Thursday, August 11, 1994


p. A20.


The departure of Chief McCormack

Stripped of the spin surrounding Police Chief William McCormack's resignation -- is he being pushed out or leaving of his own volition? -- the fact is, he is stepping down. That's good news.

He clearly would have liked an extension at the end of his five-year term this fall. But that was not readily forthcoming from the Metro Police Service Board, the civilian agency that supervises the force. There was some concern that he might launch a divisive public campaign through the fall election to hang on to the job. That doubt now has been removed.

The chief has done the right thing by giving the board a date for his departure -- early January -- to allow for an orderly transition, although he dissuaded the members from discussing it publicly. "We agreed to leave the impression that he would not give us a firm date" for his departure, said a member.

McCormack obviously didn't want to be seen to be bowing to the board's timetable. Fine. There's no loss in letting him keep his pride and departing on his own terms.

There's no denying that McCormack loved policing, that he put his heart and soul into his job, and that he was much admired by many in the force. But, on balance, he was the wrong man for the times.

A chief who wanted, above all, to be liked by his men -- and they are mostly men -- McCormack was particularly weak on internal disciplinary matters, notably the notorious Junger and Whitehead affairs.

In the former, the chief allowed an officer who had been running an escort agency to resign quietly rather than face charges. In the Whitehead case, an officer who extracted sex from a woman on pain of a prostitution charge was demoted rather than fired. A provincial inquiry that looked into both cases thundered that the force had demonstrated "a tremendous lack of integrity."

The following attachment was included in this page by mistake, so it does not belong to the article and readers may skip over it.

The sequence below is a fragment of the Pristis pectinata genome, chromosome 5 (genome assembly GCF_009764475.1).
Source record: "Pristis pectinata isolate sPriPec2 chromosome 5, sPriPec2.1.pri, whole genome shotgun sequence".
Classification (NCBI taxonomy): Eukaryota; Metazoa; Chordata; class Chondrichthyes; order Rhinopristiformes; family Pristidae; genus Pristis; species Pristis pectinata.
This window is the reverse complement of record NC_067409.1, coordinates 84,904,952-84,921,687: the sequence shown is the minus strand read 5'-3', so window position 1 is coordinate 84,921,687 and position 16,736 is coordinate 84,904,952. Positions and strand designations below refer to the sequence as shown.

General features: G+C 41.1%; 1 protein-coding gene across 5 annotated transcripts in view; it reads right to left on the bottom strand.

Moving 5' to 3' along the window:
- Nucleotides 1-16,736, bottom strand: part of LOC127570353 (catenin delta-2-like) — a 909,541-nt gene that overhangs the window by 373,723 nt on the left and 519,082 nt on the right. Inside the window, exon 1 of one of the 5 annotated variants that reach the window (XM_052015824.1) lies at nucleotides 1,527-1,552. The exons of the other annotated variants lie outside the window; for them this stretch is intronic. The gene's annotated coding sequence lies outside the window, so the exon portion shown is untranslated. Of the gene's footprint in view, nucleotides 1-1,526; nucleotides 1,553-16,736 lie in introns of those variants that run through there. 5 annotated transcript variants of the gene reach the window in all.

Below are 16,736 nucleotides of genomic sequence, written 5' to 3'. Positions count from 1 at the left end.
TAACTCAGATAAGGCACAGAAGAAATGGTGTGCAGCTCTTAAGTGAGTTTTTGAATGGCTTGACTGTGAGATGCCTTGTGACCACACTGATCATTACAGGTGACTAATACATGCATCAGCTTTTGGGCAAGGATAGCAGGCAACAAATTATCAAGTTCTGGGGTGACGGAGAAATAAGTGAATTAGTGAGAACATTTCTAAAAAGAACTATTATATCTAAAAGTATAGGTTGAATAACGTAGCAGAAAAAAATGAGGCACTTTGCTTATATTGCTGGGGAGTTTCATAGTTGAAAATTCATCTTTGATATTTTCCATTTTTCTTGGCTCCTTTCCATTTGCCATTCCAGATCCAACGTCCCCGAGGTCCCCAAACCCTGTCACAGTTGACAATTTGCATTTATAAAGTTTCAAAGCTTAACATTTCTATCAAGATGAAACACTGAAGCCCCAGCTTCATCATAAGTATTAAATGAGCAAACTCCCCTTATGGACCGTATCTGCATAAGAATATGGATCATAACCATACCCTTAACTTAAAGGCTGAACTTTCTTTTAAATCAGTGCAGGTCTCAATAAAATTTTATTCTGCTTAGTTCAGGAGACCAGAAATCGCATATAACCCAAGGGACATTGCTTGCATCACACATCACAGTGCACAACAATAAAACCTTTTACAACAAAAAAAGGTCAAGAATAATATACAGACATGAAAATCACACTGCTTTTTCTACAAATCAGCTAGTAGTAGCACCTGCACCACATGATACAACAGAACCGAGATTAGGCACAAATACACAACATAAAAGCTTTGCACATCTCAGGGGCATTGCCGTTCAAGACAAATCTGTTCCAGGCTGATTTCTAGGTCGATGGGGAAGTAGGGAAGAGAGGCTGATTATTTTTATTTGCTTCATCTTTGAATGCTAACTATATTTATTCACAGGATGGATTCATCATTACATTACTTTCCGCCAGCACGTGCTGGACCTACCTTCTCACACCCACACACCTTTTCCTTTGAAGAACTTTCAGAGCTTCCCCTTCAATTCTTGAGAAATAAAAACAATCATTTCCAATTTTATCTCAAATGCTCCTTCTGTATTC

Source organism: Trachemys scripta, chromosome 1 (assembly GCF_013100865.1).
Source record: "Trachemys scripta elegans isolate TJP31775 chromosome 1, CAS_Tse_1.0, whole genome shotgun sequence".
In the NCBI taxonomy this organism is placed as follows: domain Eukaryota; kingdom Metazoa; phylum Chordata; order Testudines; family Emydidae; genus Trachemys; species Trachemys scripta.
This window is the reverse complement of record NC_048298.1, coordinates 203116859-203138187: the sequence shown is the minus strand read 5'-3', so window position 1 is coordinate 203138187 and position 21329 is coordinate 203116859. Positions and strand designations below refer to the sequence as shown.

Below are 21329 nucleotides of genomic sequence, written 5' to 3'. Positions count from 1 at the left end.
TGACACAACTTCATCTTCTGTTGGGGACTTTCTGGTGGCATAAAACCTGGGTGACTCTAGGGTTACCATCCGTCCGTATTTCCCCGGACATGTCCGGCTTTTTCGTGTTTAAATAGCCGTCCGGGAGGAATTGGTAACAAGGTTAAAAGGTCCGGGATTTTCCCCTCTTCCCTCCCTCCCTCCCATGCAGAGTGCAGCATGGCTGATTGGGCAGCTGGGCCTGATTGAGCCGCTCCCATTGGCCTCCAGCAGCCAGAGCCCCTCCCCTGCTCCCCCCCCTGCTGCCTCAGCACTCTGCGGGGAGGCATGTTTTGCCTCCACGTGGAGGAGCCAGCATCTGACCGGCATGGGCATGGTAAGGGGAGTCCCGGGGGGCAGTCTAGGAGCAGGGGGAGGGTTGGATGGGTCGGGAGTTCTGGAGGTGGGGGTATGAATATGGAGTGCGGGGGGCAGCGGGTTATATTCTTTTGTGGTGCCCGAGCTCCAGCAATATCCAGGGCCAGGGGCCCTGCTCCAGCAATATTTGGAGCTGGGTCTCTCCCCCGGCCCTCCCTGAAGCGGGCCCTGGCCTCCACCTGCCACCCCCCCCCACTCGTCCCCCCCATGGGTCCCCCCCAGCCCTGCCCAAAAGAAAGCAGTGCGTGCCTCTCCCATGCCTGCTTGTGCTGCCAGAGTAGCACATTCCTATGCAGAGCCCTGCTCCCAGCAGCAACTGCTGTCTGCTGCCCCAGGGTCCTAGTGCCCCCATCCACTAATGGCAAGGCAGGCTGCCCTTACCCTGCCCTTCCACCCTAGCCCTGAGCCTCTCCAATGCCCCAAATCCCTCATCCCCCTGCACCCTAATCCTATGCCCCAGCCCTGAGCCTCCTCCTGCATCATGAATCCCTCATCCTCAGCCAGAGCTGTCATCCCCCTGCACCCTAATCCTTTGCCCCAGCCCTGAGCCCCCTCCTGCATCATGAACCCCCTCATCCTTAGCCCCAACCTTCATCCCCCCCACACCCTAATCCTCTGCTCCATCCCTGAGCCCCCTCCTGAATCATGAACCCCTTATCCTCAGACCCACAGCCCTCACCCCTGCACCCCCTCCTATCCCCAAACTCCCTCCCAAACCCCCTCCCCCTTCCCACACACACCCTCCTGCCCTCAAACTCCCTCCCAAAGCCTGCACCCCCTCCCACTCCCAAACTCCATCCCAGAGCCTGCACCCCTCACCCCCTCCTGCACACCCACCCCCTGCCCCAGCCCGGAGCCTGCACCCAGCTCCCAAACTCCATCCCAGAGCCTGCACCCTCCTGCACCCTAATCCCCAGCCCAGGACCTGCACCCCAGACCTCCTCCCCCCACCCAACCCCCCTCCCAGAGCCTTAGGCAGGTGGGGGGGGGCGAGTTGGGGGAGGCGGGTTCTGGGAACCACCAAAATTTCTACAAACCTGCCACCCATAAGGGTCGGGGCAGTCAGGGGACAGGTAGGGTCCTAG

As a weak manager, McCormack also had a tendency to back down in confrontations with the union over such fundamental matters as the provincial government's "use-of-force" guidelines. When union members protested by doffing their hats and discarding their badges in the fall of 1992, they escaped with little more than a reprimand for ignoring his orders and more importantly, breaking departmental regulations.

As well, McCormack failed -- despite some attempts -- to douse the flames of the dispute between the force and the black community, which feels no less harassed by Metro police than when he became chief.

His five years also were marked by ongoing conflict, and public spats, with the board and particularly its chair, Susan Eng, ever since her appointment. He had trouble accepting her as a chair with a strong provincial mandate to bring about fundamental changes so that the board was no longer a rubber stamp for the chief, as it was under her predecessor, June Rowlands.

Change doesn't come easy to institutions, especially paramilitary ones. Instead of providing the needed leadership, McCormack resisted reforms -- budget cuts, community policing, equal treatment of all taxpayers. He thus set a bad example for the rank-and-file, and ended up scoffing at the most basic premise of democracy: civilian control over those in uniforms.

It is essential that his successor come to the job recognizing and respecting such civilian authority. The alternative is unthinkable: a police force answerable to nobody but itself.

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